By Alan Scherstuhl
By Amy Nicholson
By Charles Taylor
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By Brian Feinzimer
By CAROLINA DEL BUSTO
By AMY NICHOLSON
By Amy Nicholson
Hang out at oceanographer bars, andthe topic of discussion invariably turns to Jacques Cousteau and what a Jacques Ass he was. In my garage collecting dust right now are all 27 Jacques Cousteau's The Ocean is Zock Ray Blue print volumes based on the documentary series, and the only reason I've hung onto them all these years (they came out when I was in junior high) was because they sprang from something that ran on a seemingly-endless loop on PBS all those years ago, and if they ran on PBS, it must be for people who are smart 'n' stuff. But it's not like I ever actually cracked open even one volume of Jacques Cousteau's The Ocean is Zock Ray Bluebecause even back then, especially back then, it was—how you say?—BORING! So were the documentaries on which they were based (underwater teeming with never-before-seen sea life makes me sleepy). And yes, les amigos, so was Jacques Cousteau. If only I'd known back then what a Jacques Ass he was, I might have managed to stay awake for at least a full half-hour into one of his docs or thumbed through a few volumes of Jacques Cousteau's The Ocean is Zock Ray Blueto mock Ze Great Man of Ze Sea.
Bill Murray and Wes Anderson are here to correct this pop-culture slight with The Life Aquatic With Steve Zissou. Murray and his gray beard step into what's essentially the Cousteau role, although his character is not French, though he does begin the movie surrounded by 'em. When it comes to playing a pompous, self-absorbed and fulla-himself-yet-wounded-at-the-core soul, there's no one better than Bill Murray, if you don't count William Shatner, and why would you? Starting with Nick the lounge singer and his celebrity reporter on Saturday Night Live and through to Stripes and Ghostbusters and Groundhog Day and Kingpin and Scrooged, Murray has been such a master of the archetype that it probably robbed him of the Oscar for Lost in Translation, as voters just assumed he was playing himself yet again (although it never seems to stop them from piling on the hardware for Jack Nicholson).
Murray got to play off-type, to some degree, in two previous Anderson efforts (The Royal Tenenbaumsand arguably the best of the bunch, Rushmore). But of the three, The Life Aquatic is The Bill Murray Movie. He's in nearly every scene, hell, nearly every frame. And while his character arc isn't necessarily dramatic—save for a too-brief outburst near the end—he does give a performance worth every bit of that $27.50 or whatever it is you rubes are paying for movie tickets these days.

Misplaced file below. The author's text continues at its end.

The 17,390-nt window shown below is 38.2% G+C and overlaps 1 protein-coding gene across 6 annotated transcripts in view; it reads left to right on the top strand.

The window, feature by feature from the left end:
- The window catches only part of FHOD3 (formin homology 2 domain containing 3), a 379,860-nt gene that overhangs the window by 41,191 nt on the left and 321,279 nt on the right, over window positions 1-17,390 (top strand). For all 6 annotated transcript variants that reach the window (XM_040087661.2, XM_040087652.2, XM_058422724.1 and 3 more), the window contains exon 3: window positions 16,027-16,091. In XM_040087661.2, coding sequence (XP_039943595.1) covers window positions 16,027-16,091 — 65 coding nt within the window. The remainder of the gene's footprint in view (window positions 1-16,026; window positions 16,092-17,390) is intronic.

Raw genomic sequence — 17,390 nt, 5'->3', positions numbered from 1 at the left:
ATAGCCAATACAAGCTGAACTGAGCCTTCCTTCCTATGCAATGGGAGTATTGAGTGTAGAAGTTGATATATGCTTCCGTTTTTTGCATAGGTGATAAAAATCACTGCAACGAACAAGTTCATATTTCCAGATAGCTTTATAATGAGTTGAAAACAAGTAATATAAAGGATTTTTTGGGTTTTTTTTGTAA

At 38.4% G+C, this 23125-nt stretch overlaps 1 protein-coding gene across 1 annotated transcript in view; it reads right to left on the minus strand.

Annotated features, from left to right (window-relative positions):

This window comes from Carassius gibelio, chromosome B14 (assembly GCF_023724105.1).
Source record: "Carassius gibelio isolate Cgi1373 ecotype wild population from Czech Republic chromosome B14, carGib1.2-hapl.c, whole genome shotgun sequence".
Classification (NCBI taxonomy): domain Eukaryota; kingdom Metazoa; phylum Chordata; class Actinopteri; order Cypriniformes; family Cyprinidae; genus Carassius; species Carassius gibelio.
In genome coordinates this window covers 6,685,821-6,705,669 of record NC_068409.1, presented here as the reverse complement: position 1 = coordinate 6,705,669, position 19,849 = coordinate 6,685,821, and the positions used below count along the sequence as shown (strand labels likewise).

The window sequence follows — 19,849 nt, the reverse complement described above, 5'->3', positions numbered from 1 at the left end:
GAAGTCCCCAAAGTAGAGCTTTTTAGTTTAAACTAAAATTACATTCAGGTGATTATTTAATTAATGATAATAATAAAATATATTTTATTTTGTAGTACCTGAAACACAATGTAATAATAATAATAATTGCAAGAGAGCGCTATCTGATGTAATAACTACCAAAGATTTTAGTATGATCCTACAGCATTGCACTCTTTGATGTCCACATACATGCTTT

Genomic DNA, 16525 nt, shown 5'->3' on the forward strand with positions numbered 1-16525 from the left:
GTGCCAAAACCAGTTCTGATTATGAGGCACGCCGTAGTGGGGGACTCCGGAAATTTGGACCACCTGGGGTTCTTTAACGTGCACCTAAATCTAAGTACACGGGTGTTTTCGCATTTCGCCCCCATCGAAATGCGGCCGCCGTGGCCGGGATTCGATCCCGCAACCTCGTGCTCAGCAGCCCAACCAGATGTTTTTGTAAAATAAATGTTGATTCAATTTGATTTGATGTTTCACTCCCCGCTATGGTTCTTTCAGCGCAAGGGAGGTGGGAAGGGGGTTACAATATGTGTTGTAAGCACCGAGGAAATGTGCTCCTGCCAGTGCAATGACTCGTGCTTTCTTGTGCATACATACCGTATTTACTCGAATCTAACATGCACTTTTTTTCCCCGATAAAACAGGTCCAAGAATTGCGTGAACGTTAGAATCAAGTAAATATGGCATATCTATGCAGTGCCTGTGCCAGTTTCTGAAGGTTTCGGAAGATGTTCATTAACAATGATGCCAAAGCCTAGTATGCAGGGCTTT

Internationally famous (in a lame, PBS kind of way) oceanographer Steve Zissou leads his team—Team Zissou, in matching seamen outfits and red Calypso caps—on a revenge-induced hunt for the Jaguar shark that may or may not really exist and that Zissou claims killed his best friend and partner during the filming of their previous documentary. Very Moby Dickish, but this time, it's not only personal but will also be filmed like any other Zissou doc in that lame, PBS kind of way, although I do not recall Cousteau's team including a stripper and a guy who strummed a guitar and sang Bowie tunes in Portuguese.
Adding drama to this adventure is Zissou's crumbling marriage to his sugar momma co-producer Eleanor (Anjelica Huston), the sudden arrival of a Kentucky Air co-pilot who may be his son (Owen Wilson, not doing double duty as Anderson's co-writer for a change), and the unwelcomed inclusion of a nosy reporter (Cate Blanchett) and a bond-company accountant (Bud Cort, looking more like Maude than Harold these days. God, we're old.). The actual voyage is no wet dream, either, as pirates, a lack of funds and an even-more-pompous-and-self-absorbed and much, much wealthier oceanographer (Jeff Goldblum) muck things up. Oh, and don't forget that lurking Jaguar shark.
The Life Aquatic and its reported $50 million budget allowed Anderson to further shrink his movie world, which has gotten progressively smaller as you go back in time: a Manhattan apartment that's seen much better days in Tenenbaums; a snooty prep academy in Rushmore; and a small town in his 1996 debut, Bottle Rocket. Here, Anderson's playground is one small craft, Team Zissou's boat the Belafonte, from which the camera seldom ventures. Toss in more assorted oddballs such as Willem Dafoe's uptight German freak show Steve the engineer; add computer-generated, rainbow-colored sea life; and lay it all over bouncy techno from Devo's Mark Mothersbaugh, and you've got one self-contained, goofy goof fest.
Some critics—including those attached to the Weekly's big sistahs LA Weekly and the Village Voice, whose dead-on reviews you'd normally be reading in this space instead of this crap—have complained that other than being interesting to look at, listen to and laugh at, The Life Aquatic says nothing to them other than, "Boy, that Wes Anderson sure was overwhelmed by his budget." There is, they say, too much there there.
I beg to differ. Seemingly lost in my translation of these reviews is Murray's stellar performance—which includes gotta-be-seen-to-be-believed gunslinging action sequences—and the fact that, folks, this ain't Othello. It's a stupid comedy, not the funniest picture of the year (that would be Sideways), but a quirky curio I'd rank alongside Woody Allen's early movies. You know: the funny ones.
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